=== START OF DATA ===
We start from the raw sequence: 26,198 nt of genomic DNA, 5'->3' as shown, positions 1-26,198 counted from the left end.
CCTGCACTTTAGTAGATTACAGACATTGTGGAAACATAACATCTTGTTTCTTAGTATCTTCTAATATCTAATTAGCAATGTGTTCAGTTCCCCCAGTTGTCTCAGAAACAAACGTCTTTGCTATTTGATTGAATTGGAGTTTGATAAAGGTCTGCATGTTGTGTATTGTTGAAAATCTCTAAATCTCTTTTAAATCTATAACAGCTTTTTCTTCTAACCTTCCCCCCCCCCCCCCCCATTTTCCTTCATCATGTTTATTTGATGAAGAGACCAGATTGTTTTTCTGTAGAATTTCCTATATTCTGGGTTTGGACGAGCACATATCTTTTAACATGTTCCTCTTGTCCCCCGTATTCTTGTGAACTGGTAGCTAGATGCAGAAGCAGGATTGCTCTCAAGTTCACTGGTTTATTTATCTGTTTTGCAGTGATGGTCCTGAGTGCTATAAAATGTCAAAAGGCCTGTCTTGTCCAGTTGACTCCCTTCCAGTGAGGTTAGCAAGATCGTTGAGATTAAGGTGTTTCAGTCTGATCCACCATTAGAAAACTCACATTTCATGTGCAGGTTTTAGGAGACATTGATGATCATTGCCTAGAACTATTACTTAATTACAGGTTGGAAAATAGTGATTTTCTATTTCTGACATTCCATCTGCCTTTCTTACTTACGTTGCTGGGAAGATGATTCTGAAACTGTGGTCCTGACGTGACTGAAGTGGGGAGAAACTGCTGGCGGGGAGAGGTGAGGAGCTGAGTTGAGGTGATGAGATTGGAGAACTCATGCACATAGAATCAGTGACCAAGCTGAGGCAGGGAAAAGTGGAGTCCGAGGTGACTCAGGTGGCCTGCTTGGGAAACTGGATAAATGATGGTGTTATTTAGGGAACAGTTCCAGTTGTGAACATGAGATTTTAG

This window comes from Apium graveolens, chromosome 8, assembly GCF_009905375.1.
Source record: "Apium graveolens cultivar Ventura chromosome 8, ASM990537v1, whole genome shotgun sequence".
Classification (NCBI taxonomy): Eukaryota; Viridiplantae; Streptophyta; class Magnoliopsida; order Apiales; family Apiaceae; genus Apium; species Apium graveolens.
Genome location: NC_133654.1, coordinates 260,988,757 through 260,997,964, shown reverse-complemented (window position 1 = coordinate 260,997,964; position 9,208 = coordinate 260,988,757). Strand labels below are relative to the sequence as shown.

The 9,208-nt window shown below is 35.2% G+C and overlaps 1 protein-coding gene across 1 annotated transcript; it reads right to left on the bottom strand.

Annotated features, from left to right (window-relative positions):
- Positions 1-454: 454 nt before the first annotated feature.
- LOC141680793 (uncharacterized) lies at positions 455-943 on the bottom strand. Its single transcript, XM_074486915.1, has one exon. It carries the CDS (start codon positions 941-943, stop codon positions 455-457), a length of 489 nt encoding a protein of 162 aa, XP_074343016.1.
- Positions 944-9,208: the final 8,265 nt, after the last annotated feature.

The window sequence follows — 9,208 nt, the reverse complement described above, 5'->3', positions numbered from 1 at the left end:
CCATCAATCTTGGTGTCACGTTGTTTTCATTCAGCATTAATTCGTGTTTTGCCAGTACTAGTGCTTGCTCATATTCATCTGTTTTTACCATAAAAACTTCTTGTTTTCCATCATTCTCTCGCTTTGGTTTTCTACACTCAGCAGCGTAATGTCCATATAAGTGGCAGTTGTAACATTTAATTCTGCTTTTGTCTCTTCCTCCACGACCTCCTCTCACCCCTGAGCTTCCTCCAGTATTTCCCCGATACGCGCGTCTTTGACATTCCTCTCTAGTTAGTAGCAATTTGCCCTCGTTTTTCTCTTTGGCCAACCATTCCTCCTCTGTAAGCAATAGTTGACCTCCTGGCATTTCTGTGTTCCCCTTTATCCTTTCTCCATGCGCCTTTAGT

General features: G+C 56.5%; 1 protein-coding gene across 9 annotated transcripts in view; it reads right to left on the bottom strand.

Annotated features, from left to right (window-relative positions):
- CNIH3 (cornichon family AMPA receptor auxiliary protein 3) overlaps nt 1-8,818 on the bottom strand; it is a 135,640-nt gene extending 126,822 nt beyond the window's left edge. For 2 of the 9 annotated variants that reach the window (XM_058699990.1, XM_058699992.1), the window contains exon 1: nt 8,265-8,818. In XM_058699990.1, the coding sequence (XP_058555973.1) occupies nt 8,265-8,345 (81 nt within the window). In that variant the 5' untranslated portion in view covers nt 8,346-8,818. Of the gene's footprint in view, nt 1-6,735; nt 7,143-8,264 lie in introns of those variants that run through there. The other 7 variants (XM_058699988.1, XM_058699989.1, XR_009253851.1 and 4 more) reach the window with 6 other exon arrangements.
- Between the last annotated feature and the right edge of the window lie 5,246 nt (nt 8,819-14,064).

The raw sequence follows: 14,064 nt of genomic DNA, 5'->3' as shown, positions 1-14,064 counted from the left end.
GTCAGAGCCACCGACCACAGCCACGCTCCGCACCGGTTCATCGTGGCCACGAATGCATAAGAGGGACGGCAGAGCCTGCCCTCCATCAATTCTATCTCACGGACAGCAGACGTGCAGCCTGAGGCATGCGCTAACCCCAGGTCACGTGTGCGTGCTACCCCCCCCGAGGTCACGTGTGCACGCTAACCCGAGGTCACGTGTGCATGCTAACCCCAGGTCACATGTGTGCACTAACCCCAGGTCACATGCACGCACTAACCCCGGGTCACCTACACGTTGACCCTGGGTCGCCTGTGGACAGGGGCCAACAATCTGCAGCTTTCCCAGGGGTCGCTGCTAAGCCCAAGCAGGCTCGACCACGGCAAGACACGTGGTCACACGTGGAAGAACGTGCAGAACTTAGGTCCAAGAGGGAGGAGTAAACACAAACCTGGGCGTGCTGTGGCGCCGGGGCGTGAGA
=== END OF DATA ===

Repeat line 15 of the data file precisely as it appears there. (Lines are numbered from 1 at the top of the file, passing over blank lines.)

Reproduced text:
Annotated features, from left to right (window-relative positions):